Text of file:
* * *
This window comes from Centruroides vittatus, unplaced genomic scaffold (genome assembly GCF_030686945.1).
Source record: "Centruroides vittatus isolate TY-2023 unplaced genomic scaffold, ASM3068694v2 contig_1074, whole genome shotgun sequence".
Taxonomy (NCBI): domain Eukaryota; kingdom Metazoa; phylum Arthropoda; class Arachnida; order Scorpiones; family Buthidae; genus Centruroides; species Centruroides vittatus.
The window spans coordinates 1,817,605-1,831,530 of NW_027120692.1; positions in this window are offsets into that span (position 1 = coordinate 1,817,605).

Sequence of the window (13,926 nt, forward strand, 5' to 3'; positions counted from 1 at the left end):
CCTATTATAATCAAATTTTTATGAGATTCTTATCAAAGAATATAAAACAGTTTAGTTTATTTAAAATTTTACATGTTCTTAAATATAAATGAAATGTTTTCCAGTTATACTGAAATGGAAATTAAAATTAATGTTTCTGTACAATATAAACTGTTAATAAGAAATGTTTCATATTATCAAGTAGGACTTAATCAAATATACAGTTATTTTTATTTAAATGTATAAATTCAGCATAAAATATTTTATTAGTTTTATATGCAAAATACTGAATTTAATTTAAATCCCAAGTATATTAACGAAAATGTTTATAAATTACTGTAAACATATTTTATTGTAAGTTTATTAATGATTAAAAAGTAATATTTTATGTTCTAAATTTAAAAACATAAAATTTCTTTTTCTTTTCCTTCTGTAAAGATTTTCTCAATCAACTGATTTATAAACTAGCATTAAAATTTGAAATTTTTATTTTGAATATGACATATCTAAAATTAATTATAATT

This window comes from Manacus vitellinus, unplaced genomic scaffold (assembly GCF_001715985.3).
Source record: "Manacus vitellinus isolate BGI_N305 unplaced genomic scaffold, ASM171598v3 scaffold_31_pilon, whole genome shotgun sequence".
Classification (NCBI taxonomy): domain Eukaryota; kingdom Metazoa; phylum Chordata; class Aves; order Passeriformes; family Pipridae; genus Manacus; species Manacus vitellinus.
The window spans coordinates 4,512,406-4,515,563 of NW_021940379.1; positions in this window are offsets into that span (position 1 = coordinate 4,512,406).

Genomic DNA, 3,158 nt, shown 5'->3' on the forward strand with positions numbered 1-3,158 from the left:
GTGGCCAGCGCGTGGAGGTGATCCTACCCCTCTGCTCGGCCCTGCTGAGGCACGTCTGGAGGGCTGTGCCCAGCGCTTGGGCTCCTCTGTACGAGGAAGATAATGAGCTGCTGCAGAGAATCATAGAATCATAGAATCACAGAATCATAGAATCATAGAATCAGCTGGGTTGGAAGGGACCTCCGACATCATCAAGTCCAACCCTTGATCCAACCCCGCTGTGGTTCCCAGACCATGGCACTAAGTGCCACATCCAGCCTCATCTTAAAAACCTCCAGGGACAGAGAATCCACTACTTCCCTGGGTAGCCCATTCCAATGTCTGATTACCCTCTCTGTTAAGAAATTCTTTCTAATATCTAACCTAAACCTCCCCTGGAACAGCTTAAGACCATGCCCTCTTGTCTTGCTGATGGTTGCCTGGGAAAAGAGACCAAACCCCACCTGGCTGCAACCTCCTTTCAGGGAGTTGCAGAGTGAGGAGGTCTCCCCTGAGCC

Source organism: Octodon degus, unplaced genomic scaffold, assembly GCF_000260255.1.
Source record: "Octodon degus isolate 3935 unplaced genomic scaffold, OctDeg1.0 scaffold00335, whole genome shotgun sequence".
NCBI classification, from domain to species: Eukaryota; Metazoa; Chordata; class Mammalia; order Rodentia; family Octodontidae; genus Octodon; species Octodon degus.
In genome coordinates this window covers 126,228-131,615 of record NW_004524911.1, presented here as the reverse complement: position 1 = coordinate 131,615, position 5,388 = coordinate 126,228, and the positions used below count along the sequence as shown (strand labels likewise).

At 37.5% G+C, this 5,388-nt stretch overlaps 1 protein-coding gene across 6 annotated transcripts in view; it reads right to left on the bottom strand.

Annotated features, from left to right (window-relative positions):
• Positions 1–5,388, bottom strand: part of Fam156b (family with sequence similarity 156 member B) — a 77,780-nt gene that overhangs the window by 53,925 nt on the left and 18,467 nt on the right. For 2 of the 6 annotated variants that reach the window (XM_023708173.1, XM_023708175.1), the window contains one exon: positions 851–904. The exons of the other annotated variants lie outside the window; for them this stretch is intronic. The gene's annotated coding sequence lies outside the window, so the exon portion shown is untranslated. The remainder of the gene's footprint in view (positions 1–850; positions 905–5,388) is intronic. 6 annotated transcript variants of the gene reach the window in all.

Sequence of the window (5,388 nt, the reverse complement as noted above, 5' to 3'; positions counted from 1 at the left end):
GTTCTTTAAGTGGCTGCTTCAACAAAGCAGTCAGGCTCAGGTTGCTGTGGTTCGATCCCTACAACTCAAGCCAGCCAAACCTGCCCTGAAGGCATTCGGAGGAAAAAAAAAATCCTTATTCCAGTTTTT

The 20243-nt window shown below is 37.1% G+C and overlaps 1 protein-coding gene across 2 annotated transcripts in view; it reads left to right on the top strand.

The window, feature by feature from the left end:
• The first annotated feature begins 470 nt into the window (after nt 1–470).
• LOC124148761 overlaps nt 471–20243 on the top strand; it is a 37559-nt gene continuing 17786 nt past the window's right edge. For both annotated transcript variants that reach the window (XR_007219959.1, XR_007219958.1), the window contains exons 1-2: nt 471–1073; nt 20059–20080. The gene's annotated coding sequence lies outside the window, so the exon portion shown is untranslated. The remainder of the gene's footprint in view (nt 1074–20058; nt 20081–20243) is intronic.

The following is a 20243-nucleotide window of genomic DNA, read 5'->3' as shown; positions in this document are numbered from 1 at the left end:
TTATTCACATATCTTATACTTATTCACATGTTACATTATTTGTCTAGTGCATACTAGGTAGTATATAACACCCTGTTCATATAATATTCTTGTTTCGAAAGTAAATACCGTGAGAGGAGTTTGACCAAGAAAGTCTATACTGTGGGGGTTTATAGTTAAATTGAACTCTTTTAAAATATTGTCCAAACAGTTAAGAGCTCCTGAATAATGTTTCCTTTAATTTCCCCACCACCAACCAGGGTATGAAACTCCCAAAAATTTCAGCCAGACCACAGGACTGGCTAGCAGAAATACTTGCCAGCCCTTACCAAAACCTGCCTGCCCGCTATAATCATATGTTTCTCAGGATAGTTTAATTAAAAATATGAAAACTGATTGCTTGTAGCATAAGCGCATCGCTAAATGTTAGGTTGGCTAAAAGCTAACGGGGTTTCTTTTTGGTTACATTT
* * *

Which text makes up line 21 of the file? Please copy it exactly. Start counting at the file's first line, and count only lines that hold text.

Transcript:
GTTCTTTAAGTGGCTGCTTCAACAAAGCAGTCAGGCTCAGGTTGCTGTGGTTCGATCCCTACAACTCAAGCCAGCCAAACCTGCCCTGAAGGCATTCGGAGGAAAAAAAAAATCCTTATTCCAGTTTTT